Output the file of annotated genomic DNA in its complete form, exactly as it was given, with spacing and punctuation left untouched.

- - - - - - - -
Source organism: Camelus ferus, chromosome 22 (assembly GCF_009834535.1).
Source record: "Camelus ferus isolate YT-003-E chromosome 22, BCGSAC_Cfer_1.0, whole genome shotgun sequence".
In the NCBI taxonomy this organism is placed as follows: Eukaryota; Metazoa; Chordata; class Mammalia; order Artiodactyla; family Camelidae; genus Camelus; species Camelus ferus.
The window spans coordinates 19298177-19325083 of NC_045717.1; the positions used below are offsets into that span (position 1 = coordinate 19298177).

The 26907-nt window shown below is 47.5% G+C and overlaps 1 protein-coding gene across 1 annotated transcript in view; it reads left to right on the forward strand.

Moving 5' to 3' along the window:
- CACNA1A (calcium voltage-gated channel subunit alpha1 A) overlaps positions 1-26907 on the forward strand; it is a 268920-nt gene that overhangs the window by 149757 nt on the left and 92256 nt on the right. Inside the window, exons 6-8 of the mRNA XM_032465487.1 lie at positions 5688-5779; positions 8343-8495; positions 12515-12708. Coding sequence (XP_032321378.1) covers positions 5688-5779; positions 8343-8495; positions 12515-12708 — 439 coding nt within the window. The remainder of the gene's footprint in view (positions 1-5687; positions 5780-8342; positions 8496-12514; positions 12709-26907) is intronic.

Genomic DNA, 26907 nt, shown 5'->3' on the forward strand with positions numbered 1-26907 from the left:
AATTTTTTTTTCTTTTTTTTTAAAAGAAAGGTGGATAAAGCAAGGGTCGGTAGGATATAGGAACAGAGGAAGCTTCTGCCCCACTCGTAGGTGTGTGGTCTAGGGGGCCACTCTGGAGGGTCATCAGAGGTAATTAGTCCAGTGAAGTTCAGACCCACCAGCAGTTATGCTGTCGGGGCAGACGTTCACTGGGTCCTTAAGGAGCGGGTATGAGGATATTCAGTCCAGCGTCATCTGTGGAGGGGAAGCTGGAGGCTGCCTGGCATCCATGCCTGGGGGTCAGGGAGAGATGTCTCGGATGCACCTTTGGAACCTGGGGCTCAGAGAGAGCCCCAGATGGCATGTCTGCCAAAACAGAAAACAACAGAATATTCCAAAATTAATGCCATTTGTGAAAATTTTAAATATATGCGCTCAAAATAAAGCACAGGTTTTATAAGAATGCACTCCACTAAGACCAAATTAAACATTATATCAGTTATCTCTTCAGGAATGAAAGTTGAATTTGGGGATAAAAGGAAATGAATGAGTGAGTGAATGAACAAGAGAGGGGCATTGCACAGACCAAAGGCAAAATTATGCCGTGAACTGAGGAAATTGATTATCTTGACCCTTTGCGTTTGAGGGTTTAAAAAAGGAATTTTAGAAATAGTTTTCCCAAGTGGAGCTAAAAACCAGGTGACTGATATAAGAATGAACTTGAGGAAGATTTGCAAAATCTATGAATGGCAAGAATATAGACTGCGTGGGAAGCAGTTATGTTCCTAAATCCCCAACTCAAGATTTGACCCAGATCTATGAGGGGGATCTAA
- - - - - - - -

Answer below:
Source organism: Camelus ferus, chromosome 22 (assembly GCF_009834535.1).
Source record: "Camelus ferus isolate YT-003-E chromosome 22, BCGSAC_Cfer_1.0, whole genome shotgun sequence".
In the NCBI taxonomy this organism is placed as follows: Eukaryota; Metazoa; Chordata; class Mammalia; order Artiodactyla; family Camelidae; genus Camelus; species Camelus ferus.
The window spans coordinates 19298177-19325083 of NC_045717.1; the positions used below are offsets into that span (position 1 = coordinate 19298177).

The 26907-nt window shown below is 47.5% G+C and overlaps 1 protein-coding gene across 1 annotated transcript in view; it reads left to right on the forward strand.

Moving 5' to 3' along the window:
- CACNA1A (calcium voltage-gated channel subunit alpha1 A) overlaps positions 1-26907 on the forward strand; it is a 268920-nt gene that overhangs the window by 149757 nt on the left and 92256 nt on the right. Inside the window, exons 6-8 of the mRNA XM_032465487.1 lie at positions 5688-5779; positions 8343-8495; positions 12515-12708. Coding sequence (XP_032321378.1) covers positions 5688-5779; positions 8343-8495; positions 12515-12708 — 439 coding nt within the window. The remainder of the gene's footprint in view (positions 1-5687; positions 5780-8342; positions 8496-12514; positions 12709-26907) is intronic.

Genomic DNA, 26907 nt, shown 5'->3' on the forward strand with positions numbered 1-26907 from the left:
AATTTTTTTTTCTTTTTTTTTAAAAGAAAGGTGGATAAAGCAAGGGTCGGTAGGATATAGGAACAGAGGAAGCTTCTGCCCCACTCGTAGGTGTGTGGTCTAGGGGGCCACTCTGGAGGGTCATCAGAGGTAATTAGTCCAGTGAAGTTCAGACCCACCAGCAGTTATGCTGTCGGGGCAGACGTTCACTGGGTCCTTAAGGAGCGGGTATGAGGATATTCAGTCCAGCGTCATCTGTGGAGGGGAAGCTGGAGGCTGCCTGGCATCCATGCCTGGGGGTCAGGGAGAGATGTCTCGGATGCACCTTTGGAACCTGGGGCTCAGAGAGAGCCCCAGATGGCATGTCTGCCAAAACAGAAAACAACAGAATATTCCAAAATTAATGCCATTTGTGAAAATTTTAAATATATGCGCTCAAAATAAAGCACAGGTTTTATAAGAATGCACTCCACTAAGACCAAATTAAACATTATATCAGTTATCTCTTCAGGAATGAAAGTTGAATTTGGGGATAAAAGGAAATGAATGAGTGAGTGAATGAACAAGAGAGGGGCATTGCACAGACCAAAGGCAAAATTATGCCGTGAACTGAGGAAATTGATTATCTTGACCCTTTGCGTTTGAGGGTTTAAAAAAGGAATTTTAGAAATAGTTTTCCCAAGTGGAGCTAAAAACCAGGTGACTGATATAAGAATGAACTTGAGGAAGATTTGCAAAATCTATGAATGGCAAGAATATAGACTGCGTGGGAAGCAGTTATGTTCCTAAATCCCCAACTCAAGATTTGACCCAGATCTATGAGGGGGATCTAA